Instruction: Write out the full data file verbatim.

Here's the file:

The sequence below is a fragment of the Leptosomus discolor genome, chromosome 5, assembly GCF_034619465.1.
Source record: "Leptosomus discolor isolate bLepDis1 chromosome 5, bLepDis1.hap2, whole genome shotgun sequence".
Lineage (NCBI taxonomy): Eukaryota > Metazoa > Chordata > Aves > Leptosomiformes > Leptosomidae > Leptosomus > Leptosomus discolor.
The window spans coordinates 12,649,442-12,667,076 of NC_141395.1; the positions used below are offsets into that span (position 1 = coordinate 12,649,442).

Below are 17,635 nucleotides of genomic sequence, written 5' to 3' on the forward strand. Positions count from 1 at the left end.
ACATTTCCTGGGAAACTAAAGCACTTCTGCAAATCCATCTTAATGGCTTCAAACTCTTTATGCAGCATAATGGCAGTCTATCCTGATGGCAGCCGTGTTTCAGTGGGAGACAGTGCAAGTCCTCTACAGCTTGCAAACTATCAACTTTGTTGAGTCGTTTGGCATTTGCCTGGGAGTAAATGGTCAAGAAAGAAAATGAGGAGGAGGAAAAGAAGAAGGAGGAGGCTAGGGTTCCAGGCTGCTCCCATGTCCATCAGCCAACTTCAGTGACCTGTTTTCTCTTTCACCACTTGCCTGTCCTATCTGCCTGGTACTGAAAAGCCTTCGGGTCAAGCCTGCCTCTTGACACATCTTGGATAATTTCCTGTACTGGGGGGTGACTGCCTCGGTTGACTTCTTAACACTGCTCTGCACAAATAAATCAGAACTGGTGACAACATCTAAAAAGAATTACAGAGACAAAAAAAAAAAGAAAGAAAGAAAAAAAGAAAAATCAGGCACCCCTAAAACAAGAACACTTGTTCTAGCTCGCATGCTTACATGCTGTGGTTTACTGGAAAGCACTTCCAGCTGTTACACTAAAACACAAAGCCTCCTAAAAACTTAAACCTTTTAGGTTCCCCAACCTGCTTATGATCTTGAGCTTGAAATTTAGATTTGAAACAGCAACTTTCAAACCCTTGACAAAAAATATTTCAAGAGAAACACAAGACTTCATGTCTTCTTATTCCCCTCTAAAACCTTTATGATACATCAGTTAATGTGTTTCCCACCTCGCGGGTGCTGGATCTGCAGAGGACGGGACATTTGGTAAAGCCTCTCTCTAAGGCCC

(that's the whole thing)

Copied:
The sequence below is a fragment of the Leptosomus discolor genome, chromosome 5, assembly GCF_034619465.1.
Source record: "Leptosomus discolor isolate bLepDis1 chromosome 5, bLepDis1.hap2, whole genome shotgun sequence".
Lineage (NCBI taxonomy): Eukaryota > Metazoa > Chordata > Aves > Leptosomiformes > Leptosomidae > Leptosomus > Leptosomus discolor.
The window spans coordinates 12,649,442-12,667,076 of NC_141395.1; the positions used below are offsets into that span (position 1 = coordinate 12,649,442).

Below are 17,635 nucleotides of genomic sequence, written 5' to 3' on the forward strand. Positions count from 1 at the left end.
ACATTTCCTGGGAAACTAAAGCACTTCTGCAAATCCATCTTAATGGCTTCAAACTCTTTATGCAGCATAATGGCAGTCTATCCTGATGGCAGCCGTGTTTCAGTGGGAGACAGTGCAAGTCCTCTACAGCTTGCAAACTATCAACTTTGTTGAGTCGTTTGGCATTTGCCTGGGAGTAAATGGTCAAGAAAGAAAATGAGGAGGAGGAAAAGAAGAAGGAGGAGGCTAGGGTTCCAGGCTGCTCCCATGTCCATCAGCCAACTTCAGTGACCTGTTTTCTCTTTCACCACTTGCCTGTCCTATCTGCCTGGTACTGAAAAGCCTTCGGGTCAAGCCTGCCTCTTGACACATCTTGGATAATTTCCTGTACTGGGGGGTGACTGCCTCGGTTGACTTCTTAACACTGCTCTGCACAAATAAATCAGAACTGGTGACAACATCTAAAAAGAATTACAGAGACAAAAAAAAAAAGAAAGAAAGAAAAAAAGAAAAATCAGGCACCCCTAAAACAAGAACACTTGTTCTAGCTCGCATGCTTACATGCTGTGGTTTACTGGAAAGCACTTCCAGCTGTTACACTAAAACACAAAGCCTCCTAAAAACTTAAACCTTTTAGGTTCCCCAACCTGCTTATGATCTTGAGCTTGAAATTTAGATTTGAAACAGCAACTTTCAAACCCTTGACAAAAAATATTTCAAGAGAAACACAAGACTTCATGTCTTCTTATTCCCCTCTAAAACCTTTATGATACATCAGTTAATGTGTTTCCCACCTCGCGGGTGCTGGATCTGCAGAGGACGGGACATTTGGTAAAGCCTCTCTCTAAGGCCC